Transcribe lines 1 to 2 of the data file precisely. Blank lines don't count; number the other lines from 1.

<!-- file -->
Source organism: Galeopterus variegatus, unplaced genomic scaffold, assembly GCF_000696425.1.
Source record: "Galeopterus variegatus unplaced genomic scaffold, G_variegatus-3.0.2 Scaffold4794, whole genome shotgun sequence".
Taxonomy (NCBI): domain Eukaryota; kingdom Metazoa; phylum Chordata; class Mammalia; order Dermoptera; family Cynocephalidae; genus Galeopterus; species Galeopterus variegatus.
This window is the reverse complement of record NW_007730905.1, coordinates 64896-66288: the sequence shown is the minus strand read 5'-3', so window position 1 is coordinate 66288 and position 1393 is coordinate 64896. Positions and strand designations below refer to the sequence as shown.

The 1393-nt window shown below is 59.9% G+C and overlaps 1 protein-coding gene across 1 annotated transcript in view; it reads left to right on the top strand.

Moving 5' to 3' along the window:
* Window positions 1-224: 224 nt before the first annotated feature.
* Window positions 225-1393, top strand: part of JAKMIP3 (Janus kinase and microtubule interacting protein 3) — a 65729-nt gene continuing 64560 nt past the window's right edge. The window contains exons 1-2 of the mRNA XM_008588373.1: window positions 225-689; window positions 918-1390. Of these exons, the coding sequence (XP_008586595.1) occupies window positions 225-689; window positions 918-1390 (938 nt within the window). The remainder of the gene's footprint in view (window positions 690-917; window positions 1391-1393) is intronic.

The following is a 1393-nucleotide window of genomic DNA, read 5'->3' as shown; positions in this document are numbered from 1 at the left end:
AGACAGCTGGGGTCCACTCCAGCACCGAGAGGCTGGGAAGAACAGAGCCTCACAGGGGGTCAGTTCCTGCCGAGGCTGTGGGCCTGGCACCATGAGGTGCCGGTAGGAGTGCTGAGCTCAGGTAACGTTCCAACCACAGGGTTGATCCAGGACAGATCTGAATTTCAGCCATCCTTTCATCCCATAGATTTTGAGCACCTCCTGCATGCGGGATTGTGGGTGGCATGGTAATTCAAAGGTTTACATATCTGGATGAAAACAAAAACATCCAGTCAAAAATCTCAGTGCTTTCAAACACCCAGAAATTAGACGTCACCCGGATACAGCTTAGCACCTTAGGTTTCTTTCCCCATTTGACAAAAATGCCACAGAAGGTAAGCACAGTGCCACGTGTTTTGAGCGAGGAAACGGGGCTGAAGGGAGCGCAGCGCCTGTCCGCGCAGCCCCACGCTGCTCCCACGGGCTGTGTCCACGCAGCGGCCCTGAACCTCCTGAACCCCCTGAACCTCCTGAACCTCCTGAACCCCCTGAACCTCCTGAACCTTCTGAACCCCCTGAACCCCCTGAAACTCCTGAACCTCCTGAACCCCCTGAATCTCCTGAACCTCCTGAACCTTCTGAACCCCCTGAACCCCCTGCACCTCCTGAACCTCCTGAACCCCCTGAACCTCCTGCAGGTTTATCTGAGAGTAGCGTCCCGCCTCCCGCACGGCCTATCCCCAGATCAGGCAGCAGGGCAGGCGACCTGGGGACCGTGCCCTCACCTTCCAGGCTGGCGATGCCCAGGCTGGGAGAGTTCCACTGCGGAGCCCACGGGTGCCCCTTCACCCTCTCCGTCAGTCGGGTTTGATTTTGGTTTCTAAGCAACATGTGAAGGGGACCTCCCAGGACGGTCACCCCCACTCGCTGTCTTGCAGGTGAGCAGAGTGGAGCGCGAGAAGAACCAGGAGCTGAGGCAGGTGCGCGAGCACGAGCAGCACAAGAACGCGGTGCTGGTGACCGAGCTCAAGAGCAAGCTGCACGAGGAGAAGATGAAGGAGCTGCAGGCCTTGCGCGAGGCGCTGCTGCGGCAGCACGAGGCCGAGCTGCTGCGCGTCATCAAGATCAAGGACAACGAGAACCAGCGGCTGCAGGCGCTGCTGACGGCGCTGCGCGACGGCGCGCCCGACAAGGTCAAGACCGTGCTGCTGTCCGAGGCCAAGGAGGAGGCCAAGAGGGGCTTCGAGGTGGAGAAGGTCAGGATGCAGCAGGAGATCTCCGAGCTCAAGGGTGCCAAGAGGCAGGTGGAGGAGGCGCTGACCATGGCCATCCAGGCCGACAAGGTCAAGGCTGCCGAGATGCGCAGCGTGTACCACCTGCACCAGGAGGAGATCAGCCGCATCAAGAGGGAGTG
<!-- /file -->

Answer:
Source organism: Galeopterus variegatus, unplaced genomic scaffold, assembly GCF_000696425.1.
Source record: "Galeopterus variegatus unplaced genomic scaffold, G_variegatus-3.0.2 Scaffold4794, whole genome shotgun sequence".